Solar power energy from the sun is free and the technology to capture it is now within everyone's reach both in terms of availability and price; at least for all those who have the finances to be reading this blog. The biggest limiting factor is the weather.
Water has the great advantage of supplying energy around the clock. Windmills too will deliver power at night, but both these are dependent on the availability of these other gifts of nature. Turbines are not cost effective unless you live at the coast or on mountain tops where you might have a fairly constant supply of moving air to turn the vanes, so do your homework first before being disappointed.
We have neither running water nor reliable wind where we live. Photovoltaic panels are our green source of electricity; solar power energy.
decision to go solar is not an easy one, and there are certainly a few pitfalls to be avoided along the way.
For some the journey might be a desire to go green; for others saving money
with the power costs projected to increase exponentially in
the world within the next decade. We estimate our pay back time to be five to seven years.
My biggest mistake, having taken the plunge, was not to go bigger from the beginning.
For me, solar power energy was simply the provision of electricity; it’s not something we can easily live without, both as a business and from a personal point of view.
In my own country frequent outages, power surges and the damage from low voltage have become regular features of the scene, destroying electrical equipment. Add to that trade unionists who sabotage the utility if they don't get their exorbitant wage demands and then you have a country starved of energy.
For others it may just be the fascination of getting something for free, rather like sailing or gliding as a sport. For me it was a bit of all four.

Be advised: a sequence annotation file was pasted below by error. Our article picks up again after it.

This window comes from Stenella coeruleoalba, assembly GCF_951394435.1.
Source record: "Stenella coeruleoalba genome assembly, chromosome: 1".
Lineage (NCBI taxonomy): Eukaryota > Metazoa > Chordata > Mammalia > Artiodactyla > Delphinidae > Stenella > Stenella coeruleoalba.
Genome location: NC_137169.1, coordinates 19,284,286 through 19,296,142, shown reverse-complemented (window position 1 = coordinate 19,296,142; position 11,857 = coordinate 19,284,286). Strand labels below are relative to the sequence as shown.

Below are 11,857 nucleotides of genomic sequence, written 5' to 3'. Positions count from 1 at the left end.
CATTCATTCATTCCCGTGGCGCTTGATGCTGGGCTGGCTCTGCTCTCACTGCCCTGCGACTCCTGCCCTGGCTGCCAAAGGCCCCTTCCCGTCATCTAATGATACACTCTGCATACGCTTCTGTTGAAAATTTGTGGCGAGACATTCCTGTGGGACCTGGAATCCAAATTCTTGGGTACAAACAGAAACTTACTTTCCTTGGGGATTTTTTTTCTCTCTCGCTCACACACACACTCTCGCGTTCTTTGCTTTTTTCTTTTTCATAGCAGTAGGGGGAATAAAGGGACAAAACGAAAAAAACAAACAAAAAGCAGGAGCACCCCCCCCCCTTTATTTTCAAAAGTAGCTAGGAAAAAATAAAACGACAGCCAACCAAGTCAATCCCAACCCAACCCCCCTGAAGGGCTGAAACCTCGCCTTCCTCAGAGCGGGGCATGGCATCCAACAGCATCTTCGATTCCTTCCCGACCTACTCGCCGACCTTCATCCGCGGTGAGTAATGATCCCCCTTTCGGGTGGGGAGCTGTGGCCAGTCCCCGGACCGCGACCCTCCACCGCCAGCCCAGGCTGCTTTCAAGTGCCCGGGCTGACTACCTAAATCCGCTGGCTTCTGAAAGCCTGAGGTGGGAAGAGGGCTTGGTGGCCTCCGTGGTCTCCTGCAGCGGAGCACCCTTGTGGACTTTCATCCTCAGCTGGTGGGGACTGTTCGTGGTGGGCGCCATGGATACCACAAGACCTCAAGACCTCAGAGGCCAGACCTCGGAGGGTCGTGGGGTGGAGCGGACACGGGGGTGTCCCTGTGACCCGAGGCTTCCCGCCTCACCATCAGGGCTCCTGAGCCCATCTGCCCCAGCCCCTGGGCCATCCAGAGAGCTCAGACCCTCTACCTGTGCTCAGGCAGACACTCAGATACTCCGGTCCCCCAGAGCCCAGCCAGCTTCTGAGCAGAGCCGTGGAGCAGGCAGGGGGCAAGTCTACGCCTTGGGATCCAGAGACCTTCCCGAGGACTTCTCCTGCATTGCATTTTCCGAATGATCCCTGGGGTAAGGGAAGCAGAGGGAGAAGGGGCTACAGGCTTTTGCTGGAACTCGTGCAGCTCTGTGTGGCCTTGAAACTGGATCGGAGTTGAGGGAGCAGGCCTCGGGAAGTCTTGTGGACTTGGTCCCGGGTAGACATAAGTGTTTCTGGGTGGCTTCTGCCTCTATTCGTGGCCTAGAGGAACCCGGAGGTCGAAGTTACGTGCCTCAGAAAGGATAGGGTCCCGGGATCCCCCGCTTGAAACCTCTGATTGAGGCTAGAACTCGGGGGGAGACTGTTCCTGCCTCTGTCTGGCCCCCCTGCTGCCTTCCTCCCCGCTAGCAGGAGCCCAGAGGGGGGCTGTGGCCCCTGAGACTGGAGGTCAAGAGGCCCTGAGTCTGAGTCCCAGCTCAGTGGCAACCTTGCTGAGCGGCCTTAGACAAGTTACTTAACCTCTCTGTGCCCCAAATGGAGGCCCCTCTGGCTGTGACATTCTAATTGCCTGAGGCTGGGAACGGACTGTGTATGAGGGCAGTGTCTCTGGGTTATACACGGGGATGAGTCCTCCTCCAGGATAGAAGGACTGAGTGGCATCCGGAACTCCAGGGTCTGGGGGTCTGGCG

From a money saving point of view, the first decision is, when your geyser next bursts, whether to go for solar hot water or not; do your homework ahead of time, so you are ready to move quickly.
Over and above the cost of the geyser, not much more than an ordinary one, this part of capturing solar power energy does not cost a king's ransom. Adding the vacuum tubes necessary to heat your bath will cost 20,000 rand in South Africa for a top of the range hot water system; about two thousand dollars.
With a direct saving on you electricity bill of about 50 percent per year depending on how a big a bath you enjoy, at current energy costs it does make financial sense.
Electrical backup is necessary for rainy days, but truth is we don’t turn on power from the grid for weeks at a time in the summer, and hardly at all in the winter oddly when it's rarely cloudy. Sometimes there's the frustration of a cool shower, but mostly it’s almost boiling hot. Literally. 80*C yesterday. Solar power energy is fierce, all we need is to know how to capture it.
Government rebates are available in some countries.
Build your own (ASSISTED?) PASSIVE SOLAR WATER HEATER ...
In our village ...
In Hilton, there’s a double wammy of gross municipal inefficiency, coupled with gross national grid inadequate supply. Not a happy combination. Electricity outages usually last about five hours, occasionally over 24 hours, and often occur twice a week in Hilton. Threats of load shedding in the winter from the national supplier, Eskom, loom.
Add to that 26% annual increase in electrical costs, it makes sense to go solar ...
Solar water pumps
Improving the water circulation from the heat manifold to the water storage geyser improves the efficiency enormously. This is done with the use of a small solar water pump driven by a 10W solar power panel. However the pumps available in South Africa are not up to standard, and we have moved the geysers on the roof using the pure thermo-syphen effect, with no solar water pump, not an option in the heavy American winters.
Solar reservoir pumps can be energised in different ways; since we already have a solar powered generator, I chose to use 220V directly from the inverter.
Here you can see it under construction. Three important steps are
It's all part of our backyard permaculture philosophy. Collecting sunshine and the rain provides the essential water of life for the vegetable and fruit garden.